- Clams. Behold: the star of the show! Clams (juice included) add such a wonderful briny pop of flavor to this soup.
The Best Canned Clams for Chowder
Since clams are the star, here’s a quick guide on the best clams for this recipe.
- Fresh. As the saying goes, “fresh is best”. But for all my land-locked friends out there, I know this isn’t always an option.
- Canned. When shopping for canned clams, look for whole baby clams. They work best in this recipe. And if you can’t find them, chopped or minced clams are the next best thing. Keep in mind that minced or chopped clams will reduce the cooking time.
How to Make New England Clam Chowder
This New England clam chowder is one of those soups that only requires one big pot.
Check out how easy this recipe comes together. Don’t worry, I’ll get into more details at the bottom of the page!
1. Cook the bacon and onion. In a large stockpot, crisp the bacon over medium-high heat. Then, add the onion and cook for 5 minutes.
2. Make the soup base. Add the flour and some broth to make a quick roux. Then add the rest of the broth, potatoes, salt, and pepper. Bring to a boil, place a lid on top, and cook for 15 minutes. When the potatoes are fork-tender, reduce the heat to medium-low.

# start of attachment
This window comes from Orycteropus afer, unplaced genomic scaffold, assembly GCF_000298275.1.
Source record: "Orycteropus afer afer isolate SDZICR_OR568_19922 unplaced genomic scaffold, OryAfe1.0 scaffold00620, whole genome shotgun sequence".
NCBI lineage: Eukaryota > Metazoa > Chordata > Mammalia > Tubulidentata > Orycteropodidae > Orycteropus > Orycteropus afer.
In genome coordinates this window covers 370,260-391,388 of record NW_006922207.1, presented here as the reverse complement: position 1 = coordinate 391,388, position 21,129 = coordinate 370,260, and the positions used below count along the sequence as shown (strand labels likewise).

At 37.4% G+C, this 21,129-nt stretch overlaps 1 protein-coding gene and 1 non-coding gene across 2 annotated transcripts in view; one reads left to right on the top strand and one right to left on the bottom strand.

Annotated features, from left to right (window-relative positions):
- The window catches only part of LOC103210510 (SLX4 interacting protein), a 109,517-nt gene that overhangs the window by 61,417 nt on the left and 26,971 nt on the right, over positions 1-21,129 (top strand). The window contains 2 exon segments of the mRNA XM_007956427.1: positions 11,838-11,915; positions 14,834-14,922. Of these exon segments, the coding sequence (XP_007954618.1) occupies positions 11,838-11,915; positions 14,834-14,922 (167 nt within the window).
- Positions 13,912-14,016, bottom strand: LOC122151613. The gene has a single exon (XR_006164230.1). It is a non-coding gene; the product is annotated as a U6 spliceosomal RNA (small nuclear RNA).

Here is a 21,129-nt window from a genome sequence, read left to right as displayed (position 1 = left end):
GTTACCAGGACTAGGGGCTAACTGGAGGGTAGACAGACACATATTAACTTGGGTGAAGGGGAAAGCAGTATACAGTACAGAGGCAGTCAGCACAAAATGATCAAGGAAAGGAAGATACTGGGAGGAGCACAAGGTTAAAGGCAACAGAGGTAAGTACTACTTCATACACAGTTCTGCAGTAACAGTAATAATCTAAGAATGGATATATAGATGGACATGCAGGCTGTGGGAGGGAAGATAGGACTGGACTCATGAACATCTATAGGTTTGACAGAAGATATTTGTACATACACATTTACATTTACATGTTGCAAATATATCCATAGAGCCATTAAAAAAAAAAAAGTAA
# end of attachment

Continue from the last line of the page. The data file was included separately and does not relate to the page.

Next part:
3. Add creamy ingredients. Pour half-and-half, butter, and flour into the pot. Stir constantly until the soup thickens. Make sure the soup doesn’t come to a boil to avoid burning the milk.
4. Time for clams. Add the clams with the liquid into the pot and cook for 5 more minutes. Ladle into bowls, serve, and enjoy!
Tips for the Best Chowder
This recipe is pretty hard to mess up. And if you follow these quick tips below, your chowder is sure to be a big hit at dinnertime!
- Always add clams last. Clams are delicate and don’t need as much time in the pot. So, always add them last. Cook whole clams for 5 minutes and chopped clams for 2-3 minutes.
- Pick the right potato. Yukon gold potatoes are the best for clam chowder. They’re a lot creamier than other potatoes, giving your chowder the best flavor and texture. Red-skinned potatoes come in second place.